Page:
It's been called "the Manhattan Project of Entomology," an undertaking that has the potential to revolutionize the way we think about insects.
The i5k Initiative, also known as the 5,000 Insect Genome Project, was recently launched with a letter to Science (http://www.sciencemag.org/content/331/6023/1386.citation) from ten signers known as the i5K Ad Hoc Launch Group. Now the latest issue of American Entomologist features an interview (http://entsoc.org/PDF/2011/AE-15k.pdf) with four of the signers about the project's origins, purpose, and goals.
The Initiative aims to sequence the genomes of 5,000 insects and other arthropods over the next five years in order to "improve our lives by contributing to a better understanding of insect biology and transforming our ability to manage arthropods that threaten our health, food supply, and economic security."
"We hope that generating this data will lead to better models for insecticide resistance, better models for developing new pesticides, better models for understanding transmission of disease, or for control of agricultural pests," said Daniel Lawson, a coordinator at the European Bioinformatics Institute. "Moving into the genetics era revolutionizes what you can do, what you can try to assay in your species, what you can infer from your experiments."
According to Gene E. Robinson, a professor at the University of Illinois at Urbana-Champaign, "This will provide information that breeders would need to look for ways of dealing with insect resistance to pesticides. It would also provide geneticists with information on what might be vulnerable points in an insect's makeup, which could be used for novel control strategies."
As the costs of genomic sequencing continue to fall due to technological improvements, it will soon become feasible to cheaply sequence the genomes of 5,000 insects of medical and agricultural importance, and then to mine the genomes for data which could lead to better insect control and management products and techniques.
"For example, we could mine data for cytochrome p450 detox genes. Those genes are involved with detoxifying chemicals that are inside insects, so if we know about those genes from one insect to another, we can use that information to actually kill the insects," said Kevin J. Hackett, a national program leader at the USDA Agricultural Research Service. "Or if you take beneficial insects like honey bees, which do not have as many detoxifying genes and are more susceptible to chemicals, that kind of information could be used to help protect bees."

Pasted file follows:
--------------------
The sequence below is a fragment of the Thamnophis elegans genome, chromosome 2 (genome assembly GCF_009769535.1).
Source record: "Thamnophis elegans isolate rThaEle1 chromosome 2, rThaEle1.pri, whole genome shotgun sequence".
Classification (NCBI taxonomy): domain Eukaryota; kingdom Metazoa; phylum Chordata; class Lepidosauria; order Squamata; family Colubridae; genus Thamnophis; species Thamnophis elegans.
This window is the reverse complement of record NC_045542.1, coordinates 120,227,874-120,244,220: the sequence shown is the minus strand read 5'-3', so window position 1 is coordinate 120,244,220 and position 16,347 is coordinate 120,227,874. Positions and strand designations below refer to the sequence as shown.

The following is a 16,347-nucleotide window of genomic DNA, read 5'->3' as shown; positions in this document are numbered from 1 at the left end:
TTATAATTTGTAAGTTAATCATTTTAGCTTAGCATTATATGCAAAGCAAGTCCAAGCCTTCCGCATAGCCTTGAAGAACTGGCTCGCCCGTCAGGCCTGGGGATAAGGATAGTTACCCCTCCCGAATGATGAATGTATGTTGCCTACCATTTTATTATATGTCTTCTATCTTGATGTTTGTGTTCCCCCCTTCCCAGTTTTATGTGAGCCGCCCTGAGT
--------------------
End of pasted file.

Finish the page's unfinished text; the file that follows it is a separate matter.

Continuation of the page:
The leaders of the i5K Initiative invite entomologists around the world to sign up and to create wiki pages at http://arthropodgenomes.org/wiki/i5K in order to recommend which insect genomes should be sequenced in the future, report which insect genomes are already being sequenced, and to start conversations with other scientists who are working on similar projects.
"We're trying to find out who's working on what insects, and if they feel that having genomic information about their insects would help," said Susan J. Brown, a professor at Kansas State University. "Quite a few researchers are probably working on transcriptomics, looking at the genes that are transcribed under certain contexts, environmental conditions or life stages. Looking at the whole genome will help us understand these comparatively and not just in one organism."
"We want this to be a broad-based, inclusive effort," said Dr. Robinson. "We want all people to be involved, we want all insects of agricultural importance, all insects of medical importance, and so forth. Workshops will be organized and held, and there will be opportunities for further input, interactions, and the ability to shape the project."
|Contact: Richard Levine|
Entomological Society of America